A Catalogue of Errors by Chris Wainwright
Chris Wainwright works primarily through photography and video as a means of addressing issues related to light and energy, both natural and artificial, in urban and rural environments. The work is made as a direct response to ‘place’ and is often the result of an intervention, a temporary action or construction made for the camera as a unique form of witness for the recording of light. Wainwright is interested in the cause and effect relationship between urban and depopulated spaces and the way light is deployed as a form of illumination, communication, invasion and pollution. In particular his work addresses the pressing issues of climate change and how we as humans through our lifestyles and increasing demands for energy are leaving a potentially catastrophic legacy for our future generations.
The title, A Catalogue of Errors, is derived from the semaphore signal for ‘Error’. He has been working with semaphore as a semi-obsolete signalling system for a number of years and incorporating it into a series of photographic performances and actions. These works are made at night and sited adjacent to places where there have been natural disasters or sites of environmental fragility caused by human intervention and exploitation of resources. The work in this exhibition has mostly been made in the Tohoku region in Japan both before and after the 2011 Great East Japan Earthquake and tsunami. The more recent work has been made directly in coastal areas that have been severely affected by the events of March 2011. He has also recently taken part in a environment and art related symposium in Tokyo, information in Japanese can be found here.
Chris Wainwright is an artist, curator, Professor, Pro Vice Chancellor and Head of Camberwell, Chelsea and Wimbledon Colleges, at the University of the Arts London. He is currently a member of the Tate Britain Council and Chair of the Board of Trustees of Cape Farewell, an artist run organisation that promotes a cultural response to climate change.
His artistic practice is primarily in photography and video and his recent exhibitions include; Futureland Now at the Laing Art Gallery, Newcastle, UK; Between Time and Space, Heijo Palace, Nara, Japan; The Moons of Higashiyama, Kodai-ji temple, Kyoto, Japan; Between Land and Sea at Box 38 Ostende, Belgium; Trauma at the Cultuurcentrum Brugge, Belgium.
He has co-curated a current major international touring exhibition for Cape Farewell called U-n-f-o-l-d that profiles the work of 23 artists addressing the issues of climate change. The exhibition has been shown in Vienna, London, Newcastle, Newlyn, Liverpool, Chicago and New York.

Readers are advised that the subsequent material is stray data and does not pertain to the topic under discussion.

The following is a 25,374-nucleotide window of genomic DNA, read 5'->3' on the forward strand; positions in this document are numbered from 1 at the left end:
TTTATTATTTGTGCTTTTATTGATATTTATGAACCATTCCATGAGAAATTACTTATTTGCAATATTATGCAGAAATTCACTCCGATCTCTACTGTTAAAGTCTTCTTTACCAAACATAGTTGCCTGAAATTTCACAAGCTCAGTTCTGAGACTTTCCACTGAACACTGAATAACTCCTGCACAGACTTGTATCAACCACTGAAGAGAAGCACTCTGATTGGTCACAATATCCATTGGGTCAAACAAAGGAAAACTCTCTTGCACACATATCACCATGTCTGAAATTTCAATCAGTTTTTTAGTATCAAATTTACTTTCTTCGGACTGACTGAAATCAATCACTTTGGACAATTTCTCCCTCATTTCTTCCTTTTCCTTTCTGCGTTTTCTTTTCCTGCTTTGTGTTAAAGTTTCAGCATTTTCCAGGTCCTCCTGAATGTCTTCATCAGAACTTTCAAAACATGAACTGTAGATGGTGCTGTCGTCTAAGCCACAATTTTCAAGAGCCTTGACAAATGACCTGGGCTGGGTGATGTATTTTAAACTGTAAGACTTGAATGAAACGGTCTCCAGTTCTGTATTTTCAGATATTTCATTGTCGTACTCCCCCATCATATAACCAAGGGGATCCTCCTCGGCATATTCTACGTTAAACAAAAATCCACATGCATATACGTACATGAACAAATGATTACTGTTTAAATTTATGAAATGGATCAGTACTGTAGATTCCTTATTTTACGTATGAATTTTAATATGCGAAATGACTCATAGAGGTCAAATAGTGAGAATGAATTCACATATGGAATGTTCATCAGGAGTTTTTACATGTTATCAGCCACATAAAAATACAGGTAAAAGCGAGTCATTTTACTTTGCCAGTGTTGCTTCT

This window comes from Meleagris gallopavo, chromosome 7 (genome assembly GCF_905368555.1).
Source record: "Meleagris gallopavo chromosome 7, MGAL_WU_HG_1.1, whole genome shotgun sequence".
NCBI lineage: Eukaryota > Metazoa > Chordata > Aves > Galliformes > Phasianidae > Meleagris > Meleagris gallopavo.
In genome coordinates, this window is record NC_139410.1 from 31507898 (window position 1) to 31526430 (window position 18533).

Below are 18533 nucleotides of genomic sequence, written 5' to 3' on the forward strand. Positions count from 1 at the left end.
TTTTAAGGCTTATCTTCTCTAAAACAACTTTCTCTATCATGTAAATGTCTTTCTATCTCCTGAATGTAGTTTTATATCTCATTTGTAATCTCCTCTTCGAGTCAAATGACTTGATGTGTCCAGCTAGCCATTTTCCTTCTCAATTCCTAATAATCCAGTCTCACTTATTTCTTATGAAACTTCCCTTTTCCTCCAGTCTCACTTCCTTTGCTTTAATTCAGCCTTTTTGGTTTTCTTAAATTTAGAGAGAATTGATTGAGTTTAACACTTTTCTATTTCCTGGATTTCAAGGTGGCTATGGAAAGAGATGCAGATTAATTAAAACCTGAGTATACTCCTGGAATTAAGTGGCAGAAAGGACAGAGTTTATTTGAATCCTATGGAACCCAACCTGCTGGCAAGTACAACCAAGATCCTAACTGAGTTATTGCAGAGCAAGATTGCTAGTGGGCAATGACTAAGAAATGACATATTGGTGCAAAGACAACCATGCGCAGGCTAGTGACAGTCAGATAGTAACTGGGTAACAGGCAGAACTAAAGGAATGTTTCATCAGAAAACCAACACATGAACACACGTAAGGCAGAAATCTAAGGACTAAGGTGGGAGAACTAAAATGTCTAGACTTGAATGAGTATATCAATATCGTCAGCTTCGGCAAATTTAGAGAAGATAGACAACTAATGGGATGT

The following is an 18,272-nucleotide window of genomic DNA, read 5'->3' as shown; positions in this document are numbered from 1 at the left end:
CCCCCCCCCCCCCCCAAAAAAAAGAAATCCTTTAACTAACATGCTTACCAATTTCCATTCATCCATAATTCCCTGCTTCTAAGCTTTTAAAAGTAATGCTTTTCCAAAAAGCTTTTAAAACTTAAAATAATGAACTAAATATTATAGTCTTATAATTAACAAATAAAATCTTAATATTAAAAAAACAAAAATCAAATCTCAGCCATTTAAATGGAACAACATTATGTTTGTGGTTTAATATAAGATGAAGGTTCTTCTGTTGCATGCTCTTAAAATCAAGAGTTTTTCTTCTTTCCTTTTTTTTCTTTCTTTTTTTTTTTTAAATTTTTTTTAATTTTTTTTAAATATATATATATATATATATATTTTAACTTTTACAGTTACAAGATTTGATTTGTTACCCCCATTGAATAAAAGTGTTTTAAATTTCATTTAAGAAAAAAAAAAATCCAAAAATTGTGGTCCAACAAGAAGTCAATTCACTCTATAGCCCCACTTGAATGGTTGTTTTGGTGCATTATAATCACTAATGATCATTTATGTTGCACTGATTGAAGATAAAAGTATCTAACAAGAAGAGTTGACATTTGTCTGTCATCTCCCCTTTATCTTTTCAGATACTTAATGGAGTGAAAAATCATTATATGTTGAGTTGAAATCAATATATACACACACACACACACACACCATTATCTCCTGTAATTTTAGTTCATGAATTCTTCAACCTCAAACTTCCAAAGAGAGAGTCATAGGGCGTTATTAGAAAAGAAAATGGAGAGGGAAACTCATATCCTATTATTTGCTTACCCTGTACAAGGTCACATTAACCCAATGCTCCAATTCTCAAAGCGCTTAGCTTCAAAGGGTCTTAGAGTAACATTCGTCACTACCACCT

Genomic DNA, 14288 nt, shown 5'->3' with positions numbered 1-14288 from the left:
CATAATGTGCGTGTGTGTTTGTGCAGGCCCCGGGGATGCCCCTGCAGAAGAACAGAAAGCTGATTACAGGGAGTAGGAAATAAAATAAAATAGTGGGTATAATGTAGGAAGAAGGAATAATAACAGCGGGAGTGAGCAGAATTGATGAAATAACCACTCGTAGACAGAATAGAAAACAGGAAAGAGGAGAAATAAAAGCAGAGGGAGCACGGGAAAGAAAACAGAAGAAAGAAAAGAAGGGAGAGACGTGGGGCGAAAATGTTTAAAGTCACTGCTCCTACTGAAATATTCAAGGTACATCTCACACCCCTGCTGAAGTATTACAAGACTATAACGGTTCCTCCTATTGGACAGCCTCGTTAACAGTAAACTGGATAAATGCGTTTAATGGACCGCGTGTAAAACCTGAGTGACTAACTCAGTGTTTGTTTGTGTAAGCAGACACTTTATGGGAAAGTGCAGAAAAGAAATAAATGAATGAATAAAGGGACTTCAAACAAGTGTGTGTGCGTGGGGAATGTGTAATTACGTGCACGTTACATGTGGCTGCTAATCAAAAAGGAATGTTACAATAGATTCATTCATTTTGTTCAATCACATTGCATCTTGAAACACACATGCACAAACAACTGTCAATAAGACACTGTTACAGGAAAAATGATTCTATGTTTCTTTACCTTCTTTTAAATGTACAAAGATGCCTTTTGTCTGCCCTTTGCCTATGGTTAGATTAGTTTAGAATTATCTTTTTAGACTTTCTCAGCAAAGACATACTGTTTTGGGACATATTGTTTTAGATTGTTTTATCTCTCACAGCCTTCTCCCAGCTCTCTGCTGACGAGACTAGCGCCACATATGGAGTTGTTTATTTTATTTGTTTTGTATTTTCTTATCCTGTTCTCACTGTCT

Chris Wainwright’s photographic work is held in many major collections including the Victoria and Albert Museum, London; Arts Council England; Bibliotheque Nationale, Paris; the Polaroid Corporation, Boston, USA; and Unilever, London. Click here to visit his website.
Image: Error, Ishinomaki, 2012, inkjet print © Chris Wainwright
16 May 2013 to 10 Jul 2013
Daiwa Japan House Gallery, 13/14 Cornwall Terrace, London, NW1 4PQ
Organised by the Daiwa Anglo-Japanese Foundation
16 May 2013
Chris Wainwright has been working with semaphore as a semi-obsolete signalling system for a number of years and incorporating it into a series of photographic performances and actions. These works are made at night and sited adjacent to places where there have been natural disasters or at environmentally fragile sites caused by human intervention and exploitation. Much of the work in the exhibition has been made in the Tohoku Region of Japan prior to and after the 2011 Great East Japan Earthquake and tsunami.
25 June 2013
This talk will be given by the artist, Chris Wainwright and Yusaku Imamura, Director, Tokyo Wonder Site. It will explore some existing models of cultural co-operation primarily between the UK and Japan and also will explore the need to find new models and approaches to some of the pressing issues of our time such as the increasingly urgent need for a creative response to climate change and environmental issues. Within this context, the talk will explore the role of artists and how they can make a positive contribution individually and collectively to our rapidly changing global environment.